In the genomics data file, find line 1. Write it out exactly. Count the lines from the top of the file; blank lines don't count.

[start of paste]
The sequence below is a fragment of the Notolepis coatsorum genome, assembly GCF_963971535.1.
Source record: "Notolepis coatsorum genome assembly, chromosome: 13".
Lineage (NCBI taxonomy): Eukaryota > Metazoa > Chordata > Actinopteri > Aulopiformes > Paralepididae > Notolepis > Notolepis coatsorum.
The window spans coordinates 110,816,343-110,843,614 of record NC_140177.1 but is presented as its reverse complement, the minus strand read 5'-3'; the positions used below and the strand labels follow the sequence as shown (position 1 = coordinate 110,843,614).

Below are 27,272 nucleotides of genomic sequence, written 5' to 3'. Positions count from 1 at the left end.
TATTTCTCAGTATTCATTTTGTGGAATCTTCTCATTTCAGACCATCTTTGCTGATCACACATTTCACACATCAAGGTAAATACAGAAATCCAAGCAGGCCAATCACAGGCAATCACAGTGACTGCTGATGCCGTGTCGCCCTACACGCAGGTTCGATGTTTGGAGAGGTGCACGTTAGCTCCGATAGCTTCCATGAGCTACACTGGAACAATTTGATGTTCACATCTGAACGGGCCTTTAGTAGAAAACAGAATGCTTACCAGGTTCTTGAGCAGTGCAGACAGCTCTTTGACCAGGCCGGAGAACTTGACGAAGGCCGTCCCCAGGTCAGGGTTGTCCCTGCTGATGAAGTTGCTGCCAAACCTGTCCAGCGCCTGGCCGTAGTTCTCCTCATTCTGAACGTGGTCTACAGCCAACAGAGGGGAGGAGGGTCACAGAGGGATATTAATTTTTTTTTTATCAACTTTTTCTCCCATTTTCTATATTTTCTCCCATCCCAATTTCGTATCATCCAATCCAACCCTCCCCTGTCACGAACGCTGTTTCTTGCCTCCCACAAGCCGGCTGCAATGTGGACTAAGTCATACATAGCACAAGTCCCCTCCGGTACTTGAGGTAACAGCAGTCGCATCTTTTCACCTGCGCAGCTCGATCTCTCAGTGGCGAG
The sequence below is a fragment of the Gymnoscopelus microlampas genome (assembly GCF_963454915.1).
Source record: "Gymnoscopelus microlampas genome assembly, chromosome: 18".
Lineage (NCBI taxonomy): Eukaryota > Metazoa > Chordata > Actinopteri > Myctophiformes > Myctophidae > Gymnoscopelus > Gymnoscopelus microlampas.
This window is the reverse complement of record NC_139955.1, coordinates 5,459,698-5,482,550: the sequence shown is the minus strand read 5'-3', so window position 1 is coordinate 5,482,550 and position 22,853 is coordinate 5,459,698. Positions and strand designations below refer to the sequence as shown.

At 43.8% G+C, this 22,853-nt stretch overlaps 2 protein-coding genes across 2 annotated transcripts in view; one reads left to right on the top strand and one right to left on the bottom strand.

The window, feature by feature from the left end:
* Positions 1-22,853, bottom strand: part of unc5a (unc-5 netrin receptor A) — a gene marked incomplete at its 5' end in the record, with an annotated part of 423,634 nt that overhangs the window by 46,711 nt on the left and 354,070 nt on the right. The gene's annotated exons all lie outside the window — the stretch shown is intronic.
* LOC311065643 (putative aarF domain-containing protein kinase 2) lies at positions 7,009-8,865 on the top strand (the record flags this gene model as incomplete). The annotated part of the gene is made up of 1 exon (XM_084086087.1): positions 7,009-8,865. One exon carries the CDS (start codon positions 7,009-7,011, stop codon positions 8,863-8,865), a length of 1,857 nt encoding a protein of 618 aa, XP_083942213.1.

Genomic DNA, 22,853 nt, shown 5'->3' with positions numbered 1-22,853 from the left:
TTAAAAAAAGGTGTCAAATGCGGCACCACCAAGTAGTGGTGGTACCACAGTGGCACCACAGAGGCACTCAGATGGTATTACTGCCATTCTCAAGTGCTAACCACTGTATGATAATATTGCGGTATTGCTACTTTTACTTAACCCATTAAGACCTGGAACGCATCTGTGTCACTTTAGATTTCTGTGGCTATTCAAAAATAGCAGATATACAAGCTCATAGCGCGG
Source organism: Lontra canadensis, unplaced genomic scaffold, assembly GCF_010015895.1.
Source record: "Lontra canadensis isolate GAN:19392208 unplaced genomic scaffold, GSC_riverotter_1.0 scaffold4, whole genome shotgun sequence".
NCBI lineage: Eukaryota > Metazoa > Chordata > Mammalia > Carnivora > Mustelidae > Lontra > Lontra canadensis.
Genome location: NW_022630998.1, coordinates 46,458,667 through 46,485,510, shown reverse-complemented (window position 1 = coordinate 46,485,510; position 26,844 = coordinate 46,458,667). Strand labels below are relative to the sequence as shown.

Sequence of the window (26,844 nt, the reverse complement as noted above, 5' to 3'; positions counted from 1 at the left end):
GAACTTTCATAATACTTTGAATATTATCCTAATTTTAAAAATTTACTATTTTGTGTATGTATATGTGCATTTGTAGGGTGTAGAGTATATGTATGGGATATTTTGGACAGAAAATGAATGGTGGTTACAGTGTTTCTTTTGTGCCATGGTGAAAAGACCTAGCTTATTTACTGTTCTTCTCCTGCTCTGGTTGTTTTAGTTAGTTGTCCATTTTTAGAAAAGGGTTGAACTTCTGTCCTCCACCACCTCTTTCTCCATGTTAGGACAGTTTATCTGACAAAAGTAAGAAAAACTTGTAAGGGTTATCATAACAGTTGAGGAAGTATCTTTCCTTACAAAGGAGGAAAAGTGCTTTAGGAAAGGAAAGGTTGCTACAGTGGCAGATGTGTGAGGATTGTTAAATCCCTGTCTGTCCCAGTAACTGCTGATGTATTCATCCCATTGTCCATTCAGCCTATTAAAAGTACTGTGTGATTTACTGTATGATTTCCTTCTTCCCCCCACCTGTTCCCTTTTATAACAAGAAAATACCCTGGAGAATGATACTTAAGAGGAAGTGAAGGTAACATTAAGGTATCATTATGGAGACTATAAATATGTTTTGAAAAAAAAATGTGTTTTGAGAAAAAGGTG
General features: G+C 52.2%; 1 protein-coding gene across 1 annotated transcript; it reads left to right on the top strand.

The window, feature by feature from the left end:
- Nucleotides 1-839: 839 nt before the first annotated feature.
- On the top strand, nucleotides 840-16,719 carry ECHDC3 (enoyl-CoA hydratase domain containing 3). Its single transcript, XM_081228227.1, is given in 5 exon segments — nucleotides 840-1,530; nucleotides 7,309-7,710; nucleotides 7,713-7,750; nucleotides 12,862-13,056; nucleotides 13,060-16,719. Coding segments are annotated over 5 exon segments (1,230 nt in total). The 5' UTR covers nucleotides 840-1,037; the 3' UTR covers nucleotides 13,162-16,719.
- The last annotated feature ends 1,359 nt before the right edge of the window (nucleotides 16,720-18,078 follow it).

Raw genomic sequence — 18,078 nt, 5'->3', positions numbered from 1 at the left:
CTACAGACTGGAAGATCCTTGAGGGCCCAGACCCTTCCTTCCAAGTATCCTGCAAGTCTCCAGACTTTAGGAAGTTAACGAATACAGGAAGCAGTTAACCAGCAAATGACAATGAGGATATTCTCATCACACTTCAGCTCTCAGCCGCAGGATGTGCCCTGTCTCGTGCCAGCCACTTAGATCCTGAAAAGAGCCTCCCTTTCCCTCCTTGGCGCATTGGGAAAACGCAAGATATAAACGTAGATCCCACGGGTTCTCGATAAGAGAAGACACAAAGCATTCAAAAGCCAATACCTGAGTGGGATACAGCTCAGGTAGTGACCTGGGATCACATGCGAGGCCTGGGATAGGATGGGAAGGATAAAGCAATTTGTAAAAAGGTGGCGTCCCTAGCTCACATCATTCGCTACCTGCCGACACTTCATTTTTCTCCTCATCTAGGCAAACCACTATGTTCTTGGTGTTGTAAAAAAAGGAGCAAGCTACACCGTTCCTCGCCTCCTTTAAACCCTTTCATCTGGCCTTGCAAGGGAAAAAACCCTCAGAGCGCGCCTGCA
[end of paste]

The sequence below is a fragment of the Notolepis coatsorum genome, assembly GCF_963971535.1.